Des obligations Brady pour la zone euro

WASHINGTON – On estime généralement dans la zone euro que la crise est terminée. La forte inquiétude, parfois de nature existentielle, du début de cette année quant à l'avenir de la devise commune s'est dissipée et la situation est à nouveau sous contrôle, croit-on.

Mais ce point de vue est en complète contradiction avec la réalité. Les marchés obligataires européens envoient à nouveau un signal inquiétant aux responsables politiques de la planète. Avec la valeur des obligations des pays périphériques de la zone euro qui continue à chuter, le risque souverain est plus élevé que jamais pour l'Irlande, la Grèce et le Portugal.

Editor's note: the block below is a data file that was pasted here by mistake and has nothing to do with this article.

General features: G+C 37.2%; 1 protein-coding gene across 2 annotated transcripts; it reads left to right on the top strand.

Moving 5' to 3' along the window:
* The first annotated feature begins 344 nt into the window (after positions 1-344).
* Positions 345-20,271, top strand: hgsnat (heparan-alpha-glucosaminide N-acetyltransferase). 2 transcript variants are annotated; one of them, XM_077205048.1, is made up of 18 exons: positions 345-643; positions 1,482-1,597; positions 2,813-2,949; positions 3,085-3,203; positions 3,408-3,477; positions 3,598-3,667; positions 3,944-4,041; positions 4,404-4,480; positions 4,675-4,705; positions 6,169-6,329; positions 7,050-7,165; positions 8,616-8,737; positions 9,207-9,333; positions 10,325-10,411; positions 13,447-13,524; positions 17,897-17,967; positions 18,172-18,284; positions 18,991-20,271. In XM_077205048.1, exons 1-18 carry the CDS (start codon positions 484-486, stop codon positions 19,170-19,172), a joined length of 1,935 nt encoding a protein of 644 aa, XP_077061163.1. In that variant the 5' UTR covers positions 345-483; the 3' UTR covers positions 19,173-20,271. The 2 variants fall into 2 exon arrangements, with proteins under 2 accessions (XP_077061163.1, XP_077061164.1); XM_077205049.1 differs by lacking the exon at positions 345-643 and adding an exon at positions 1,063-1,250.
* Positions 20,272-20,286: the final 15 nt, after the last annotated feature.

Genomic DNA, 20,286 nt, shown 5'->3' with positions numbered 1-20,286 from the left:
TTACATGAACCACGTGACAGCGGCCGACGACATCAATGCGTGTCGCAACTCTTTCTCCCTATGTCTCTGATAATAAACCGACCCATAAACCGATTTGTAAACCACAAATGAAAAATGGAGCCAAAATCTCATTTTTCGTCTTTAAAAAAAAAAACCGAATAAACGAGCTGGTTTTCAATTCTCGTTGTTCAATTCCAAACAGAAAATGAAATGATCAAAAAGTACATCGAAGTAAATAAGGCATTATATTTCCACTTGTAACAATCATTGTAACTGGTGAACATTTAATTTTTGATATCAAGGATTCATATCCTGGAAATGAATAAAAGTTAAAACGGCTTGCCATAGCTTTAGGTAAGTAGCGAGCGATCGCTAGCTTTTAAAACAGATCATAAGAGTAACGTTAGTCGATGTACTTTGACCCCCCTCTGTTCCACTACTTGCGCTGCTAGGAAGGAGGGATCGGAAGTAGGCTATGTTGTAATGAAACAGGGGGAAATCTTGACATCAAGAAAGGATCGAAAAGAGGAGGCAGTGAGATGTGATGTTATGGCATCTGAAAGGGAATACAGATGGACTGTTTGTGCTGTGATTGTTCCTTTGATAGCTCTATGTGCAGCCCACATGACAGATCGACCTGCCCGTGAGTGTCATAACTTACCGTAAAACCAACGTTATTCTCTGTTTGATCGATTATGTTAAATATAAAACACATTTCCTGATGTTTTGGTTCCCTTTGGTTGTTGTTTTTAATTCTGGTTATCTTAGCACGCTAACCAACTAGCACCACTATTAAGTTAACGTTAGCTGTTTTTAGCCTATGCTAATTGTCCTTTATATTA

Le plan de sauvetage établi conjointement en mai par l'Union européenne, le Fonds monétaire international (FMI) et la Banque centrale européenne (BCE) pour la Grèce et le programme d'achat des obligations des pays périphériques de la zone euro mis en place par la BCE n'ont pas changé la donne. Le FMI dont les assemblées annuelles ont lieu dans quelques semaines (suivies par le sommet du G-20 à Séoul en novembre) cède aux pressions et verse des sommes toujours plus élevées au profit de l'UE, en y mettant de moins en moins de conditions.

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